A 2:1 ratio of glucose:fructose has been shown to be optimal for intestinal absorption
Eating post-exercise is important for two reasons: repairing and rebuilding damaged muscle, and replenishing depleted fuel stores. Do both to boost recovery and adaptive capabilities.
Following a run, consume some form of carbohydrate within one hour–this is the period where the highest rate of muscle glycogen storage / resynthesis occurs.
Enhance recovery by consuming carbohydrates along with other macronutrients. For example, cyclists who consumed protein with a carbohydrate drink after a high-intensity 90-minute cycle enhanced muscle protein synthesis; a stimulus for larger, more powerful muscles, after the ride.
The applications of exogenous ketones for endurance performance have also been investigated in this realm. Ingestion of an exogenous ketone, high in the BHB ketone body, along with post-exercise carbohydrates, has been shown to enhance muscle glycogen synthesis after glycogen-depleting exercise.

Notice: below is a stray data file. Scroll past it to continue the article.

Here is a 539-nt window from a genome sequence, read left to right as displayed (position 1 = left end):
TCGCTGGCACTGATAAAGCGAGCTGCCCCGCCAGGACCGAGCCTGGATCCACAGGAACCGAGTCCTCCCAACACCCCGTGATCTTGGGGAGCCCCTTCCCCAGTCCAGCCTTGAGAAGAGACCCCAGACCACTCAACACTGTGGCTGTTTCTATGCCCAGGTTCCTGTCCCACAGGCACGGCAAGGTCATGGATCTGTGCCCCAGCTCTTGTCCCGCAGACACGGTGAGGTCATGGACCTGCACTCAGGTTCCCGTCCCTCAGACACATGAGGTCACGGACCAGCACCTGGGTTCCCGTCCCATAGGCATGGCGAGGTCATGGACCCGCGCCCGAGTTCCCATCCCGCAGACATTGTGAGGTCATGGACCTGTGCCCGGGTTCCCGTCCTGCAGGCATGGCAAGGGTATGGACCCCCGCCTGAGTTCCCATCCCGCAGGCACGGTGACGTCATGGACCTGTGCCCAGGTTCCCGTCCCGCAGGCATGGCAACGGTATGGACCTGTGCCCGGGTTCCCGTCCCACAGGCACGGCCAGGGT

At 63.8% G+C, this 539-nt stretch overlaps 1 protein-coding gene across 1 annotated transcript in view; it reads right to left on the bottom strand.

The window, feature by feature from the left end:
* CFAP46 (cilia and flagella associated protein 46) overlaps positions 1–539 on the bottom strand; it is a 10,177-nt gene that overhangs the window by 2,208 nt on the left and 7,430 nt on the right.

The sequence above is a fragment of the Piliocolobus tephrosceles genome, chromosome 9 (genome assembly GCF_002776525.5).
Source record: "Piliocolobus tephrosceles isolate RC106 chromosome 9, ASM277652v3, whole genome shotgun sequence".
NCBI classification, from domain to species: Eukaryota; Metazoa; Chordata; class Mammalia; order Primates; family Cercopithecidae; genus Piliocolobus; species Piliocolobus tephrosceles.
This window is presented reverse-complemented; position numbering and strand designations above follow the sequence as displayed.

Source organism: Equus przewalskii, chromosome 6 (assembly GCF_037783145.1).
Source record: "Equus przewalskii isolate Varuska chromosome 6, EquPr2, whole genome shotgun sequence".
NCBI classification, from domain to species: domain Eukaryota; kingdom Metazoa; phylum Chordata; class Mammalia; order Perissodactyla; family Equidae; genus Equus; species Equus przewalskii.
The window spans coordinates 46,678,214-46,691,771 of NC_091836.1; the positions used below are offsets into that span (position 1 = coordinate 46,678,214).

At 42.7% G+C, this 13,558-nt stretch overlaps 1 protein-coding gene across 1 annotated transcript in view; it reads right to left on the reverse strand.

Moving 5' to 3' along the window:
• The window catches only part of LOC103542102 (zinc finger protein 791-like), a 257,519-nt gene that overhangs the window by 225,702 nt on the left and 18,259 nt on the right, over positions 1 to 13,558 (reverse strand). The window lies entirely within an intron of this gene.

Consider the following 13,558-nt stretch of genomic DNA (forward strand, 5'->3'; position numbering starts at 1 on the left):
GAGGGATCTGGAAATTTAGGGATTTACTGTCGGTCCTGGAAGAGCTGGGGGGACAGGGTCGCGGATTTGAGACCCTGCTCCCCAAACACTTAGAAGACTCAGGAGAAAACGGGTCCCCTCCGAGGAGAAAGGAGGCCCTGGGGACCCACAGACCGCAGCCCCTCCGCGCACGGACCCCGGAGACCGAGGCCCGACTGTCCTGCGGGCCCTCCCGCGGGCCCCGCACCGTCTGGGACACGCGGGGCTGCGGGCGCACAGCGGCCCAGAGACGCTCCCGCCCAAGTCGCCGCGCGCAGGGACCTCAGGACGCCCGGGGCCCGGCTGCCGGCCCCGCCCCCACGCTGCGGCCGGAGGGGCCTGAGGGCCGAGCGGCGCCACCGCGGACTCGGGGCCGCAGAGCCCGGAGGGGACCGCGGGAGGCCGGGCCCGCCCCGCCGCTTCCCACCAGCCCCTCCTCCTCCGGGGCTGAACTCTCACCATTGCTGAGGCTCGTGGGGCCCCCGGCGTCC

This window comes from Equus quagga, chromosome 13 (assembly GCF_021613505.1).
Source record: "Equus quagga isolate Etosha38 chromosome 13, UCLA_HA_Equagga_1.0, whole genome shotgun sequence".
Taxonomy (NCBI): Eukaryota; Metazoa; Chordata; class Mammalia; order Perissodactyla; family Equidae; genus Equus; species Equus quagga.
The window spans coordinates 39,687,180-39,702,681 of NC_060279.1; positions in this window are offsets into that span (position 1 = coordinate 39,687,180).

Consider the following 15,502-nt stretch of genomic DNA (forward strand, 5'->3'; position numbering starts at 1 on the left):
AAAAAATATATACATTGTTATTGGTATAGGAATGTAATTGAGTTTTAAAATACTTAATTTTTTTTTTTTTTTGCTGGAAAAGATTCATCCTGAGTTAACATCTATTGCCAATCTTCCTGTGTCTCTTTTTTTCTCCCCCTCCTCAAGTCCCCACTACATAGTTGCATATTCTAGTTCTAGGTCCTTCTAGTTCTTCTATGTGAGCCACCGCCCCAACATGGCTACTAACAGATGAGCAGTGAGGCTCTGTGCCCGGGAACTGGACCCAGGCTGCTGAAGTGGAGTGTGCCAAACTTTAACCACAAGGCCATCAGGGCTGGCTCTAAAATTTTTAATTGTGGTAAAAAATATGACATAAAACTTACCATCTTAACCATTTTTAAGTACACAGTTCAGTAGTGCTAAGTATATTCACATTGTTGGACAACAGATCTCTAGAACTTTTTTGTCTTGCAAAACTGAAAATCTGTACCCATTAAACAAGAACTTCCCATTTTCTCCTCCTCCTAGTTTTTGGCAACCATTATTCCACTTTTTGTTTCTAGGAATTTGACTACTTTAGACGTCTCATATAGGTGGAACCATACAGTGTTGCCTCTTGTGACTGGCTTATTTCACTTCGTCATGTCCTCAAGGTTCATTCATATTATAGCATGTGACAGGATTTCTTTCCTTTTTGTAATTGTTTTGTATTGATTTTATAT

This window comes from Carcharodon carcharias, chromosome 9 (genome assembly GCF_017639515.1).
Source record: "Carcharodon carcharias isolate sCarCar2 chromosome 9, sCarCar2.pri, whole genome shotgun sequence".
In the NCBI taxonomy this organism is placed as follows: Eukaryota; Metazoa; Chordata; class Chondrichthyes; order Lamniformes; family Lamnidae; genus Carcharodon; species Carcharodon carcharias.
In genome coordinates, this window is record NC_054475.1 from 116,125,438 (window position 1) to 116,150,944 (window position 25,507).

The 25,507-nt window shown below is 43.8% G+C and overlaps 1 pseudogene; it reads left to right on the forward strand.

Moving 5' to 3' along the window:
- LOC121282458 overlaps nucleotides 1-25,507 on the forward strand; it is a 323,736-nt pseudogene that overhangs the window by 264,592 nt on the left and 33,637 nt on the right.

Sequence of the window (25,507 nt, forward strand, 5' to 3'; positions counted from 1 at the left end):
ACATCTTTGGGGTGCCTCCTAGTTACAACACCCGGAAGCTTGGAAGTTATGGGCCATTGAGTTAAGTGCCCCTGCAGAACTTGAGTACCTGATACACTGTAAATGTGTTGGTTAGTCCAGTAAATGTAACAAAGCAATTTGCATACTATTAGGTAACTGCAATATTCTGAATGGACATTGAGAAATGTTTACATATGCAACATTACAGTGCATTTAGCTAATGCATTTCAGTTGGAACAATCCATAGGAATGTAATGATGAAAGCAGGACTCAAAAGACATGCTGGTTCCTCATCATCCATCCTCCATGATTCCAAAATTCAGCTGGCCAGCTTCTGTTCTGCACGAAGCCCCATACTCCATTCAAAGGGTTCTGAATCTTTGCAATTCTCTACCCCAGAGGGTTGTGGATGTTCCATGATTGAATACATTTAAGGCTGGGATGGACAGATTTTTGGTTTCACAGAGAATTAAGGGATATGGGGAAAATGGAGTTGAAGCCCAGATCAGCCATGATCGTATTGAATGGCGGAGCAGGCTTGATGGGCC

Hydration–before, during, after workouts and throughout your entire marathon program is important.
Hypohydration (dehydration) of just 3% - 4% can reduce muscular endurance during high-intensity exercise by as much as 10%, and even strength and power by around 2% - 3%.
Improper hydration, especially in the heat, has detrimental effects on the cardiovascular system, metabolism, acid-buffering, and neuromuscular function. The loss of performance may be largely in your brain; hypohydration impairs the ability of the central nervous system to properly recruit motor units needed to contract muscles and run fast and long.